THE INSIDE STORY OF ELVIS AND THE COLONEL
During the seventies Colonel Parker’s gambling became compulsive and he played to play. Winning ceased to be the object for him. He simply could not walk away from a game, which made him the kind of customer no casino would turn away, provided, of course, he could make good on his debts. And the Colonel could, because not only was he wealthy, but his “collatateral” was Elvis Presley, who generated money for Vegas just by being there. Aside from the business Elvis drew to Las Vegas during his concert appearances, there were other perks for the hotel, such as the considerable bills Elvis and our entourage, including singers, musicians and staff, ran up. Rooms, meals and drinks for ninety to a hundred people came to a substantial sum.
It was December 13, 1976 at the Hilton International Hotel in Las Vegas Nevada when I left Elvis’ suite and went downstairs to the casino. As I scanned the large gambling room, there was a group circled around one of the tables. I approached and saw Colonel Parker sitting at the table wheel the game “The Wheel of Fortune” was being played. The curious who gathered to see the famed Colonel were blocked off for the Colonel’s safety and convenience.
I stood watching Colonel Parker steadily lose huge piles of chips. The Colonel-smoking his perennial large cigar, and with enormous bravado, blowing out large smoke rings as if he were winning millions-called me out, “Larry, come over here and sit with the Colonel and bring me some luck; I need it. He steadily lost. He was losing so badly that not even the Midas touch would help him out of the hole he was in. I politely excused myself and left.
I took another stroll into the gambling casino a few hours later. I looked over at the Colonel’s table, where he sat, still with a cigar in his mouth that was being chewed upon furiously. As I walked behind the outskirts of the crowd, I overheard that his losses ranged from one to one and a half million dollars.
When Elvis received the news he became furious. Many repressed and hidden feelings of anger and frustration emerged that were brewing for years. He began formulating a plan to extricate himself from the man he felt so indebted to. “I should’ve left him years ago. What really pisses me off is that the people who pay their hard earned money to see me perform will never see that kind of money in their whole lives. Hey, believe me, I know how hard is out there. One and a-half million dollars! Man, that’s obscene. Look I’m grateful to the Colonel for everything he’s done, but he’s lost touch, he just doesn’t get it. All he cares about is the almighty dollar. I’ve got to find a new manager, someone who understands what I’m really all about.”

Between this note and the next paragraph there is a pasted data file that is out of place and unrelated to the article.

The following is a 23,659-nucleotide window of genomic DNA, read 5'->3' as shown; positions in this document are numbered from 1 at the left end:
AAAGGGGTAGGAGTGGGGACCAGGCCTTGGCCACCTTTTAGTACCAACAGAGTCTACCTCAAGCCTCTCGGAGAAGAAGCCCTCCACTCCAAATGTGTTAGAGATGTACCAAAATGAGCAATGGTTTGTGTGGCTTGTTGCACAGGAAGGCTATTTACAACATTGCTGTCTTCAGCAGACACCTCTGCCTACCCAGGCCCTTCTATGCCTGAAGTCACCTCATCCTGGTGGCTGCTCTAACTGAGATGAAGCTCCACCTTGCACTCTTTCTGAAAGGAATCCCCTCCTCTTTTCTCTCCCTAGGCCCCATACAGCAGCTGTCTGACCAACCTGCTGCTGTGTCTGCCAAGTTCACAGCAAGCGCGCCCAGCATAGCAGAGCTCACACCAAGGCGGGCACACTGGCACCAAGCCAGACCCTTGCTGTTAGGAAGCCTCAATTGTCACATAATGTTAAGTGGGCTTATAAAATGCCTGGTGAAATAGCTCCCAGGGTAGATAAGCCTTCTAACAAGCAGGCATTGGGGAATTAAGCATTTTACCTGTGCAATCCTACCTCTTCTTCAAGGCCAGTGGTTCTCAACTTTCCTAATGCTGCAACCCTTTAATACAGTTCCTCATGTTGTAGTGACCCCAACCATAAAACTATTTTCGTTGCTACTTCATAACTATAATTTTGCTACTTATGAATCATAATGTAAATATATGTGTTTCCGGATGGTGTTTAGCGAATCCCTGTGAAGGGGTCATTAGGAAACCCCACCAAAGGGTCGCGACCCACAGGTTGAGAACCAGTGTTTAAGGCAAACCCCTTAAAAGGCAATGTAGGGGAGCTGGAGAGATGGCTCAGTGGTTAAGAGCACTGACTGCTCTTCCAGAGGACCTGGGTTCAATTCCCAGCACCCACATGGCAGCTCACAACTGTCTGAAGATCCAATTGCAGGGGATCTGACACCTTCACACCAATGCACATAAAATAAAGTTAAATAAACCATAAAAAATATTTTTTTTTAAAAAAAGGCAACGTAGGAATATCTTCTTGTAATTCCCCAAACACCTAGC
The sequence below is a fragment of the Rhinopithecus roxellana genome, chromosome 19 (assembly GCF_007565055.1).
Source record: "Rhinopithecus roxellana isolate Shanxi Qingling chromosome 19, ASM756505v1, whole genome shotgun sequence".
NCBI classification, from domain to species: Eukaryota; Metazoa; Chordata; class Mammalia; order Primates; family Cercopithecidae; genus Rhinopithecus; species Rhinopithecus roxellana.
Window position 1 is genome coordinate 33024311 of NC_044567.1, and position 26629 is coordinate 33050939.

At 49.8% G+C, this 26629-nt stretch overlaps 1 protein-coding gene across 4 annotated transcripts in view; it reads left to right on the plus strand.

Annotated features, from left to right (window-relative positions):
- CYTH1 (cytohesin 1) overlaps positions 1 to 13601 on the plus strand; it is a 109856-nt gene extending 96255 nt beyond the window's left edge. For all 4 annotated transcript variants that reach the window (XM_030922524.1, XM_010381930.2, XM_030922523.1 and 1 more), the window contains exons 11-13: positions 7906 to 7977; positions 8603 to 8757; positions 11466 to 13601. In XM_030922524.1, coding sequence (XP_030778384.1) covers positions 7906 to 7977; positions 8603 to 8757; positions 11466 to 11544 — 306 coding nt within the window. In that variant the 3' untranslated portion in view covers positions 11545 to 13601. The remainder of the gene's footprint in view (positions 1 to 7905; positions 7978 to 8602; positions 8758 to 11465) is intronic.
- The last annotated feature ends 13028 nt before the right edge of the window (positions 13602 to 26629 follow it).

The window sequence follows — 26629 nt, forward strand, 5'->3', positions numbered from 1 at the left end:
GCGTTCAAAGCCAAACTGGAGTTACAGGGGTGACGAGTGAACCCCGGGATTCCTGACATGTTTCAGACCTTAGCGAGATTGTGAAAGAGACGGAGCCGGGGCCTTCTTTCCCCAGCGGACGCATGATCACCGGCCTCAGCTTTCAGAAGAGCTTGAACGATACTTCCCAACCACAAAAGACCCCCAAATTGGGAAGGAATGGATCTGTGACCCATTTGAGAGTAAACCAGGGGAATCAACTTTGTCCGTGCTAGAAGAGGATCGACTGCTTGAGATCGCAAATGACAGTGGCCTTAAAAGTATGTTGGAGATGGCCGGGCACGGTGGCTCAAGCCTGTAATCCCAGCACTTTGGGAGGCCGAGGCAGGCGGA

May 21, 1977, Louisville, Kentucky. The next show was that evening, and I was alone in the afternoon in the living room of Elvis’ suite. Elvis’ doctor was in the bedroom with him. Suddenly I heard a loud knocking on the front door. I jumped up and quickly went to see what was happening. Our floor was securely patrolled by security officers; no one would be admitted onto our floor unless they were checked by them. I looked through the peephole and saw the Colonel. As I opened the door and greeted him the Colonel charged into the room. With both hands firmly grasping his cane, he leaned his stocky frame over it and, looking around, demanded, “Where is he?”
I started toward the bedroom door, saying, “Just a minute, Colonel, I’ll let him know you’re here.”
Parker brushed by me. “No!” he said forcefully, “I’m goin’ in.”
He threw open the door, and in the instant before it closed behind him I caught a glimpse of the painful scene inside. There was the doctor kneeling next to the bed, cradling a semi-conscious Elvis, working to revive him. He was dunking Elvis’ head into a bucket of ice water. Eyes closed, jaw slack, Elvis looked helpless, as if he were in a coma. I could hear him moaning faintly. The door slammed shut.
Less than two minutes later the Colonel emerged, quickly closing the door behind him. He stalked over to me, pointed his cane heavenward, looked coldly into my eyes and declared, “The only thing that’s important is that that man is on that stage tonight. You hear me? Nothing else matters! Nothing!” With that, he was gone.
I couldn’t believe what I just saw and heard. Naively, perhaps, I expected the Colonel to take some action, to react in some human way to the sight of “his boy” in that condition. Was his only fear for Elvis that he might not be able to perform? What about Elvis?
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